Drop a stone into a pond and you’ll see ripples "spread" out across the whole surface of the water.
When it comes to money problems, the effect is similar. Poor financial wellbeing doesn’t just affect an individual – it has a ripple effect that impacts partners, family members and work colleagues as well.
Neyber’s DNA of Financial Wellbeing 2018 found that 44% of the 10,000 employees surveyed said that financial worries have a negative effect on their behaviour, with 57% saying it affects their relationships at home. Figures from relationship support provider Relate’s research In Too Deep – an investigation into debt and relationships showed that 31% of its users said that debt had contributed to the breakdown in their relationship, and 19% said that it had a ‘considerable impact’ on their relationship with their children.
The impact also extends to friendships. Fifty two percent of respondents to Neyber’s research said that their financial worries had affected their social relationships.
Beyond friends and family, the ‘ripple effect’ also extends to the workplace where 40% said that money concerns have affected their relationships at work. Team work, decision-making and personal productivity are all likely to suffer when an employee is under pressure financially. Over half of respondents under the age of 45 in Neyber’s survey said that they felt financial worries affected their job performance.
Those concerns are felt to some extent in every industry sector. For example, 51% of those employed in finance and insurance, 74% of ambulance staff and 48% of construction workers said that their job performance is affected by poor financial wellbeing.
How to reverse the ‘ripple effect’
Employers in any sector can help to stem, or even reverse, the ripple effect of poor staff financial wellbeing.
Train staff to spot when a colleague is struggling.
Changes in an employee’s behaviour or a drop in their productivity can be signs that all is not well. Educate line managers and the rest of the workforce so that they can see when a colleague is struggling and know how to respond. The reason might not always be money-related but being able to open a conversation with a colleague is a vital skill.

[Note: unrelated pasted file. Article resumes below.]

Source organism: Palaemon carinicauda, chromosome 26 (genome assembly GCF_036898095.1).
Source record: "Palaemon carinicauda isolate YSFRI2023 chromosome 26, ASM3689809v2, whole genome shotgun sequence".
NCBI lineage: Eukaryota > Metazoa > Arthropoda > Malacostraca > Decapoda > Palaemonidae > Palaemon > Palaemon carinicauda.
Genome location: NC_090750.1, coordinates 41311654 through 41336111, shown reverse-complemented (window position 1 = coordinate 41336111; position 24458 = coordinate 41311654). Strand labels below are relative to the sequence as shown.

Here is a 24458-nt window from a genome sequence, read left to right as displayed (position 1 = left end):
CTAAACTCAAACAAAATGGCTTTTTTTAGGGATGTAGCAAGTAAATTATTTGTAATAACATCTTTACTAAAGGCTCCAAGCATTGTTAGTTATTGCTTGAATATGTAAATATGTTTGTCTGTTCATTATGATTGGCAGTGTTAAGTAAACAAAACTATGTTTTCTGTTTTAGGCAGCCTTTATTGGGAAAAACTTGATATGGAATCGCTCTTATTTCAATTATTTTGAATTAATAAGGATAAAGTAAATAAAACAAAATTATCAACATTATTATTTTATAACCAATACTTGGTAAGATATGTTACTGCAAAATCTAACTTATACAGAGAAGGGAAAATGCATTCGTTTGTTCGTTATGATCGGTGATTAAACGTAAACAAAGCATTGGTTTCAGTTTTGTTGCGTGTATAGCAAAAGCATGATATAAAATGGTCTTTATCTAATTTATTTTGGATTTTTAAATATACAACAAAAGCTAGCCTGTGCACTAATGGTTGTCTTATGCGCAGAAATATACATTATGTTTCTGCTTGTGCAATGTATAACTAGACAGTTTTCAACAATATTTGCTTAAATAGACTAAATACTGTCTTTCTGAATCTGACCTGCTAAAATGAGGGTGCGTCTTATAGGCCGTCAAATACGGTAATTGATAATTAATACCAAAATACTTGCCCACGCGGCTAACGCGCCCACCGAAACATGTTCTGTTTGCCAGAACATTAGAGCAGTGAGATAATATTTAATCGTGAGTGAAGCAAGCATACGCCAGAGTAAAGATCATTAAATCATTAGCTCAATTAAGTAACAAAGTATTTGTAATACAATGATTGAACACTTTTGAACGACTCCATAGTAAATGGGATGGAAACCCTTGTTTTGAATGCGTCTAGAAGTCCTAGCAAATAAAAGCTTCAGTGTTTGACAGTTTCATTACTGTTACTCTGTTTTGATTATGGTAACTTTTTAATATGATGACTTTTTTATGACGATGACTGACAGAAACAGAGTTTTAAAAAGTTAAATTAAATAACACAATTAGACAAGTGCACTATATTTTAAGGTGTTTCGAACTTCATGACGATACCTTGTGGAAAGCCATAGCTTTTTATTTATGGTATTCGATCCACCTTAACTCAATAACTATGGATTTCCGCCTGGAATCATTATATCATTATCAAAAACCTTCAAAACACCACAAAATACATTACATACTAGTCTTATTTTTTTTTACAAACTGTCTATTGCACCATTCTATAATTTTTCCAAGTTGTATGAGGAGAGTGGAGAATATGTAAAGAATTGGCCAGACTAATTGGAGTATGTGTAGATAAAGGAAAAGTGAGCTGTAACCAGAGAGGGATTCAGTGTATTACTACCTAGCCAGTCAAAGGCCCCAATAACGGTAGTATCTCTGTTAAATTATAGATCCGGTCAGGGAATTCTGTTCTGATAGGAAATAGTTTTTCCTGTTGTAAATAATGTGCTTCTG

Create the right culture.
Almost half (46%) of respondents said that money worries have a negative impact on their ability to seek help generally. Employers are extremely well placed to help, but at present only 5% of employees say they would turn to their workplace if they had a money problem. Employers are not always receptive, either. Neyber’s research found that a third (31%) of the 500 employers who took part said employees’ financial health wasn’t something that their organisation had responsibility for. Only 22% said they felt it was important to look after the financial wellbeing of their staff.
Offer EAPs and other support resources.
Employee Assistance Programmes can give employees help through work without having to confide in colleagues or line managers. There are benefits for employers, too. Aggregated, anonymised data from EAP providers can offer valuable insights into what is worrying staff.
Develop a financial wellbeing strategy for the whole workforce.
It can be tempting to focus financial wellbeing on low-paid or younger workers, but money worries affect employees of all ages, levels of seniority and income brackets. Nearly half (47%) of employees aged between 55 and 64 who took part in The DNA of Financial Wellbeing 2018 said that they are affected by money worries.
Make communications effective, frequent and appropriate.
Although 50% of businesses believe their employees think they care about their financial wellbeing, in fact only 32% of employees really feel that their employer cares. That could be because the employer’s approach to financial wellbeing isn’t appropriate for the workforce, hasn’t been communicated properly - or employees have forgotten about it. Reducing the ripple effect of poor financial wellbeing can’t be a one-off campaign – it is an ongoing workplace challenge that requires long-term commitment.